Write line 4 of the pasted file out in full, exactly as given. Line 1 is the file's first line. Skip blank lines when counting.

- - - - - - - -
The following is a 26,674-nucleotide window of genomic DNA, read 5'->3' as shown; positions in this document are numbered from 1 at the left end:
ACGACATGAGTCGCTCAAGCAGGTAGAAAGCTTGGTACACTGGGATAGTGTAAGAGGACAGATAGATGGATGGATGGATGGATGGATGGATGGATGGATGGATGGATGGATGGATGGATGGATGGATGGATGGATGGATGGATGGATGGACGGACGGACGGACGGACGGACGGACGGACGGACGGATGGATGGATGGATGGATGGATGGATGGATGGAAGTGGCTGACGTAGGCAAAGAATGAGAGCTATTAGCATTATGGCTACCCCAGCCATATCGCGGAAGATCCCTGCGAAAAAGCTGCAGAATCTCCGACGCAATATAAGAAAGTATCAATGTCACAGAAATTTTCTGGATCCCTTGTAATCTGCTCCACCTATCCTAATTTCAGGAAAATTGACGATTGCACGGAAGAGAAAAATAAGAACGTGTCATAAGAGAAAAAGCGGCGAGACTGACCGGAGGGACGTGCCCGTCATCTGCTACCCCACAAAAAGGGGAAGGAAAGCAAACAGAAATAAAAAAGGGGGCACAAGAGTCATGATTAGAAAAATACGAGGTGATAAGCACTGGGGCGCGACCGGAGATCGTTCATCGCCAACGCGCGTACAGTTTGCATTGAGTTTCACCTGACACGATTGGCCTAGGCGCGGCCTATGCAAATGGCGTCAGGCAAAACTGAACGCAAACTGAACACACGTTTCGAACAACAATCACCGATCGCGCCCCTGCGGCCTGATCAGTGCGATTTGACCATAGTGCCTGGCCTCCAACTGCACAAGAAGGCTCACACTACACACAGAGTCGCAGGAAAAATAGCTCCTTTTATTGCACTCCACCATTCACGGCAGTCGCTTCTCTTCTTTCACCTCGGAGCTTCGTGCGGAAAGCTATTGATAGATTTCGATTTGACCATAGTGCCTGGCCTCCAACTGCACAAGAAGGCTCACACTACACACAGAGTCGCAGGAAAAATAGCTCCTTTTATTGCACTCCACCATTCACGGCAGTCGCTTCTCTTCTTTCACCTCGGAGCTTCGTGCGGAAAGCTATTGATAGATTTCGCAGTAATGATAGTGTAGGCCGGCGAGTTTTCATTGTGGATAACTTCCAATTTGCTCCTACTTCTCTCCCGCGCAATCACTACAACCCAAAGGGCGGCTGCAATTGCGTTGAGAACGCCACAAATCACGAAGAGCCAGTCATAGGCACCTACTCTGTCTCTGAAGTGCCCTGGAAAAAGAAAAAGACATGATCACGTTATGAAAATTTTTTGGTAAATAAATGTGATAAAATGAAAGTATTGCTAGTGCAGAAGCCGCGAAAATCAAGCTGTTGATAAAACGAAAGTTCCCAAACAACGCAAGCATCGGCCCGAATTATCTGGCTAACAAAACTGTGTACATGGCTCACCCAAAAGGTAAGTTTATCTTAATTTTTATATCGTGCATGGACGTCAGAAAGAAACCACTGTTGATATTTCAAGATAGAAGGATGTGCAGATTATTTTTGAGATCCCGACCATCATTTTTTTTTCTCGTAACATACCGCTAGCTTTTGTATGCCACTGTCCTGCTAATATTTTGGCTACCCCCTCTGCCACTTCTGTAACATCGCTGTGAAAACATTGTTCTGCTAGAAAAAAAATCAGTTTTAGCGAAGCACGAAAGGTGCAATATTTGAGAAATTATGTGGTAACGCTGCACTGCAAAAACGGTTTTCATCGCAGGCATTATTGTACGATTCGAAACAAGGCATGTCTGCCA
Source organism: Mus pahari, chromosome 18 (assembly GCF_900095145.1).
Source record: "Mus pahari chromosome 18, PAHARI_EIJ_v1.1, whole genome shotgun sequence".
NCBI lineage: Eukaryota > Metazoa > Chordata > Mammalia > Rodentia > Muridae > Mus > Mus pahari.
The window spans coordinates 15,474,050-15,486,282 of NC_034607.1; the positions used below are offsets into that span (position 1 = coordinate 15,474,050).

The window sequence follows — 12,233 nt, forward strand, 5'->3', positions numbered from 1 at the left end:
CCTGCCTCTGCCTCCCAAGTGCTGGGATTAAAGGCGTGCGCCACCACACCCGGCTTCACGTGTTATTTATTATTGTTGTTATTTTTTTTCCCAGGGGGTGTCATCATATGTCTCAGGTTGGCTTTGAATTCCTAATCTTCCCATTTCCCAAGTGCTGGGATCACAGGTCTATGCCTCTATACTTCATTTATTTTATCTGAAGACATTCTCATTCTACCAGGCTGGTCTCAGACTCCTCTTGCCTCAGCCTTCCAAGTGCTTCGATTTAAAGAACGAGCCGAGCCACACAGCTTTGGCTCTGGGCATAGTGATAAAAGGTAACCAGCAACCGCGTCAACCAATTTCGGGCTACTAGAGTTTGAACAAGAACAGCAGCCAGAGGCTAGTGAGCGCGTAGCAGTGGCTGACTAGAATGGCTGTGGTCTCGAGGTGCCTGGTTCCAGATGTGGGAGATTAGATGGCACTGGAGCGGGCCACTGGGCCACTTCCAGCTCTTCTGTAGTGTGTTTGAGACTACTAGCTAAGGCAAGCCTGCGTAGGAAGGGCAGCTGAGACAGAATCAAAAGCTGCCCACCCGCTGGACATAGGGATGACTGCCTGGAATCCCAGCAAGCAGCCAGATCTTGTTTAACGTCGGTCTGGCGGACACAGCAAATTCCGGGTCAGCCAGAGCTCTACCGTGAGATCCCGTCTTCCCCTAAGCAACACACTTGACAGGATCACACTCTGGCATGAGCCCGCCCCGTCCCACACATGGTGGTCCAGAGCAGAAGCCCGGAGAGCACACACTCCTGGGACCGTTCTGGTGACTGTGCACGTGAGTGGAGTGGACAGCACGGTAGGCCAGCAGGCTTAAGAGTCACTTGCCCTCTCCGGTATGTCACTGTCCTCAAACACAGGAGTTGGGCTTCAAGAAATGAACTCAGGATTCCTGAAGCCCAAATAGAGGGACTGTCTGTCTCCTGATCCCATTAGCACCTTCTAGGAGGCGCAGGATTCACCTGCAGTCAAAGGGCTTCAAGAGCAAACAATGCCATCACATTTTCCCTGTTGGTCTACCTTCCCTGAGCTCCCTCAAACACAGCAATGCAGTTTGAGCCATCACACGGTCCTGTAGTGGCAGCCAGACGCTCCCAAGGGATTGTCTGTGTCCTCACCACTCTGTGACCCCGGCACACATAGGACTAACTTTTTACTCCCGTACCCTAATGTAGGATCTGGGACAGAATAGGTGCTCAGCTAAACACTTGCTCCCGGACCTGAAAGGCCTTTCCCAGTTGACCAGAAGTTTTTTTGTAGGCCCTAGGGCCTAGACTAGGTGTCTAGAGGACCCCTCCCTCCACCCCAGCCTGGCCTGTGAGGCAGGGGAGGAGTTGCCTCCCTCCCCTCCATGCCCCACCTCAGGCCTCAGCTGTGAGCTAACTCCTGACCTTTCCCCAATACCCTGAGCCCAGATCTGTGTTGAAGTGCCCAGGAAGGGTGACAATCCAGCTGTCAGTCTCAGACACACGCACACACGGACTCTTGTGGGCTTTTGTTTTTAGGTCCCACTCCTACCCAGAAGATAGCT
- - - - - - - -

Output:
Source record: "Mus pahari chromosome 18, PAHARI_EIJ_v1.1, whole genome shotgun sequence".